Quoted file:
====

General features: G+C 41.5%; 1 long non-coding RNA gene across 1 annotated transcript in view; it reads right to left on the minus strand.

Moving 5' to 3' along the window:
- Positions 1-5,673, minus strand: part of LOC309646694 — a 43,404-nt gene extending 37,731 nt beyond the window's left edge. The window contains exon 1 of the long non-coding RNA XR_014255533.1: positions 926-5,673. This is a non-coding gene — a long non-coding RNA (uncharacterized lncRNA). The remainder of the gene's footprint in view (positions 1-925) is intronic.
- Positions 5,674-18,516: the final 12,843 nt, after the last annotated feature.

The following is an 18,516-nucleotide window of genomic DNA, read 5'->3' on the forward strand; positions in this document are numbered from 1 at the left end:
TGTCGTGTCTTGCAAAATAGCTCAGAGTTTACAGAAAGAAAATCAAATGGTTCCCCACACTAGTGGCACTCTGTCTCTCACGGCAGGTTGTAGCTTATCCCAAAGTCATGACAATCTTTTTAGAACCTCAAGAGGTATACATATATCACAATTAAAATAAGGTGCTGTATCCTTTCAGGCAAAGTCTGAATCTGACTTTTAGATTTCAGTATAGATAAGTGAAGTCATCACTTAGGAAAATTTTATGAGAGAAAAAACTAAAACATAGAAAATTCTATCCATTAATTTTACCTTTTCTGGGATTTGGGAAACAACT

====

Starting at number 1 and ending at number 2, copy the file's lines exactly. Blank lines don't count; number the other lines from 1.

General features: G+C 41.5%; 1 long non-coding RNA gene across 1 annotated transcript in view; it reads right to left on the minus strand.

Moving 5' to 3' along the window: